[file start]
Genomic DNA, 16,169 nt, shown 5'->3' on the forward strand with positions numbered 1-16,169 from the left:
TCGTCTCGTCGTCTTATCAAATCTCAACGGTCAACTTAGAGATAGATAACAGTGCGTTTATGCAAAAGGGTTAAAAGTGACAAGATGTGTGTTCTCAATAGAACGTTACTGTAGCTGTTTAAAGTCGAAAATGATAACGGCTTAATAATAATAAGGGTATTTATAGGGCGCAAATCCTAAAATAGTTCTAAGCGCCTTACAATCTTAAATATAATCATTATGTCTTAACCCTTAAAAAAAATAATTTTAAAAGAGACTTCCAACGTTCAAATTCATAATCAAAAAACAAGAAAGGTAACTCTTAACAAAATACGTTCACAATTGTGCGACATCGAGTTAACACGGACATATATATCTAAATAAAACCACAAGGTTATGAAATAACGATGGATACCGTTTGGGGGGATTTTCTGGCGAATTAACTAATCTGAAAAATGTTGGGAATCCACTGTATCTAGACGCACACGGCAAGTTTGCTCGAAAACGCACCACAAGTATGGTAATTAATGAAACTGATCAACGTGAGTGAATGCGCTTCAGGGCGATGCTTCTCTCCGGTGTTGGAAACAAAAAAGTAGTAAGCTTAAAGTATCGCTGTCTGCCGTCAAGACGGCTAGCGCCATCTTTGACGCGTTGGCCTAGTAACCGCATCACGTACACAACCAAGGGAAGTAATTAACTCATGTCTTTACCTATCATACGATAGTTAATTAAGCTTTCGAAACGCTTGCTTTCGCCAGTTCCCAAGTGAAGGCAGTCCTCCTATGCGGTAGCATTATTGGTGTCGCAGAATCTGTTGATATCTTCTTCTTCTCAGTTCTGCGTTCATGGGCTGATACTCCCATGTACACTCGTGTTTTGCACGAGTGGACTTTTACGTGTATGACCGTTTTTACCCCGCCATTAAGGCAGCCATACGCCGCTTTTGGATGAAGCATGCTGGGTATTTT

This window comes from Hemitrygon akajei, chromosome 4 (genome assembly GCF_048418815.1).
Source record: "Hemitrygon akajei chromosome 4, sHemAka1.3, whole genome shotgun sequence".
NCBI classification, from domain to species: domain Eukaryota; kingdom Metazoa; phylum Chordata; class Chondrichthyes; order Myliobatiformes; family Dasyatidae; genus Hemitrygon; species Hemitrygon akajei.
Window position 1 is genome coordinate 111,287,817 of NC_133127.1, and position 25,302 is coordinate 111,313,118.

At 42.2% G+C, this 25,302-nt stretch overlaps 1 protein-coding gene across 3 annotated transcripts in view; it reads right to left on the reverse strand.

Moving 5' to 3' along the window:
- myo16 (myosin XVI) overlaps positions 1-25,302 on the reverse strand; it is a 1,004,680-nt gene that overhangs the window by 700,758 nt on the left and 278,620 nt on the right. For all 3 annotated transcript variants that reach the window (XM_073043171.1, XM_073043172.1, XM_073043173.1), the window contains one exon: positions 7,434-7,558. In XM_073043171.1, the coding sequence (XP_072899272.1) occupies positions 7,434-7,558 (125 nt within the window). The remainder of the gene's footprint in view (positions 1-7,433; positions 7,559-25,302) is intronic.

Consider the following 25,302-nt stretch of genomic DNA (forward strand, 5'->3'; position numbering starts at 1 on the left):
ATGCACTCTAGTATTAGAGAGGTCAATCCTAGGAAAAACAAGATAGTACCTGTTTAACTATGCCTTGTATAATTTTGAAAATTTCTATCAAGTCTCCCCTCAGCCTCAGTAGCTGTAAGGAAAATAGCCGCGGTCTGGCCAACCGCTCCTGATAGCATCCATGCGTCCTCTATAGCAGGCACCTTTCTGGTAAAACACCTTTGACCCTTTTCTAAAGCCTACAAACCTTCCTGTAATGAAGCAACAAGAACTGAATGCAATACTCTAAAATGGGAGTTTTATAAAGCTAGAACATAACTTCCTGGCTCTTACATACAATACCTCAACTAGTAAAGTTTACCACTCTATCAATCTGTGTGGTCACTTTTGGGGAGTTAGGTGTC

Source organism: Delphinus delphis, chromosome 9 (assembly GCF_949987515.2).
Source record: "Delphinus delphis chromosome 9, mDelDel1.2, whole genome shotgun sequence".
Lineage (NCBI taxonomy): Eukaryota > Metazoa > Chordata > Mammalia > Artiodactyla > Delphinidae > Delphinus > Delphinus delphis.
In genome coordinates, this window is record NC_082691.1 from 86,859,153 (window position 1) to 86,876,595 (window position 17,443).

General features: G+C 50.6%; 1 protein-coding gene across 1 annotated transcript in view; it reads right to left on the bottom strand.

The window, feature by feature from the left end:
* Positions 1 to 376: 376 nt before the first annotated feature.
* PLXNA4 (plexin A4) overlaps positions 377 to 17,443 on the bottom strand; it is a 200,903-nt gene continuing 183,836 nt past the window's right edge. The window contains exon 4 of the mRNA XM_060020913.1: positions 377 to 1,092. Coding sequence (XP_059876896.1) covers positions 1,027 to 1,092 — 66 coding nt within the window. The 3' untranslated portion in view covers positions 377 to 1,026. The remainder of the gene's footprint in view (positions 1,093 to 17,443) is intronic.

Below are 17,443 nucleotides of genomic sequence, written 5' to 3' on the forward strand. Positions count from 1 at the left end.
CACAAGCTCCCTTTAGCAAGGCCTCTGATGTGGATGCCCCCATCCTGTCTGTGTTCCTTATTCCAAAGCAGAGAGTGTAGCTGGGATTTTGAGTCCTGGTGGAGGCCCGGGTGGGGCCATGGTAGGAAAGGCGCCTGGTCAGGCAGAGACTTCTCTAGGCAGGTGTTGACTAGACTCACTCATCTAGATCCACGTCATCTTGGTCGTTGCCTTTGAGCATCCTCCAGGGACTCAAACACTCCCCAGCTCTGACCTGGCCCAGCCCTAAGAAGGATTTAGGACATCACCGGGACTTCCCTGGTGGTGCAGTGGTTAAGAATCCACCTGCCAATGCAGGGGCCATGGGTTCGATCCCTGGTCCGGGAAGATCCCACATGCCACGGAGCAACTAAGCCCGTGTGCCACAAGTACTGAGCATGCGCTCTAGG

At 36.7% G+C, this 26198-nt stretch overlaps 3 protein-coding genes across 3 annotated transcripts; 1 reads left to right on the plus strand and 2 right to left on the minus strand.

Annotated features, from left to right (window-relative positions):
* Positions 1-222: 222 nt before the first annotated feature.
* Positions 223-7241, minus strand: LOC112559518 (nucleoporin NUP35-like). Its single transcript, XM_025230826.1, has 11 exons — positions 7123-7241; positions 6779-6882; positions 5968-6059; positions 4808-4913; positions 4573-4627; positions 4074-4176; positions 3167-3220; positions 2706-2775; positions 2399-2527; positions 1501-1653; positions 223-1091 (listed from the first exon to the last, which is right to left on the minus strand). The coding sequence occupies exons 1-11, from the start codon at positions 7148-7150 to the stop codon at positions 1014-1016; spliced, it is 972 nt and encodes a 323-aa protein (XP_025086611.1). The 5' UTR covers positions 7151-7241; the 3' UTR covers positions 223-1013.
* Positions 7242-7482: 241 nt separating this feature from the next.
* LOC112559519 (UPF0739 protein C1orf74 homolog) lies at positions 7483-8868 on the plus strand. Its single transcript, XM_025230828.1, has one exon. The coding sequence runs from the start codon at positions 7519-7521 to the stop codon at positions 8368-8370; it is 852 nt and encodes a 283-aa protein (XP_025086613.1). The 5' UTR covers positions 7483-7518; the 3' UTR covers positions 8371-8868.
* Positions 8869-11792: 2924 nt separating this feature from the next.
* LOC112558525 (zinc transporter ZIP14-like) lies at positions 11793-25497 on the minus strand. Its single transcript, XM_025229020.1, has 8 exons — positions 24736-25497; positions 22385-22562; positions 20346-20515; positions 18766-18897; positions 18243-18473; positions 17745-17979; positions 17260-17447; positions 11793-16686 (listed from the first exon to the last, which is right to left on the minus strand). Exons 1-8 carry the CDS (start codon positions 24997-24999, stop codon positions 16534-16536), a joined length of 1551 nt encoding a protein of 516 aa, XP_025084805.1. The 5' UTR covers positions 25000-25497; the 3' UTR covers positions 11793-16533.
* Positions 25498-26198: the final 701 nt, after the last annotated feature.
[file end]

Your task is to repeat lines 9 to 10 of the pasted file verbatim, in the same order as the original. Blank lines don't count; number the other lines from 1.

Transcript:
- myo16 (myosin XVI) overlaps positions 1-25,302 on the reverse strand; it is a 1,004,680-nt gene that overhangs the window by 700,758 nt on the left and 278,620 nt on the right. For all 3 annotated transcript variants that reach the window (XM_073043171.1, XM_073043172.1, XM_073043173.1), the window contains one exon: positions 7,434-7,558. In XM_073043171.1, the coding sequence (XP_072899272.1) occupies positions 7,434-7,558 (125 nt within the window). The remainder of the gene's footprint in view (positions 1-7,433; positions 7,559-25,302) is intronic.

Consider the following 25,302-nt stretch of genomic DNA (forward strand, 5'->3'; position numbering starts at 1 on the left):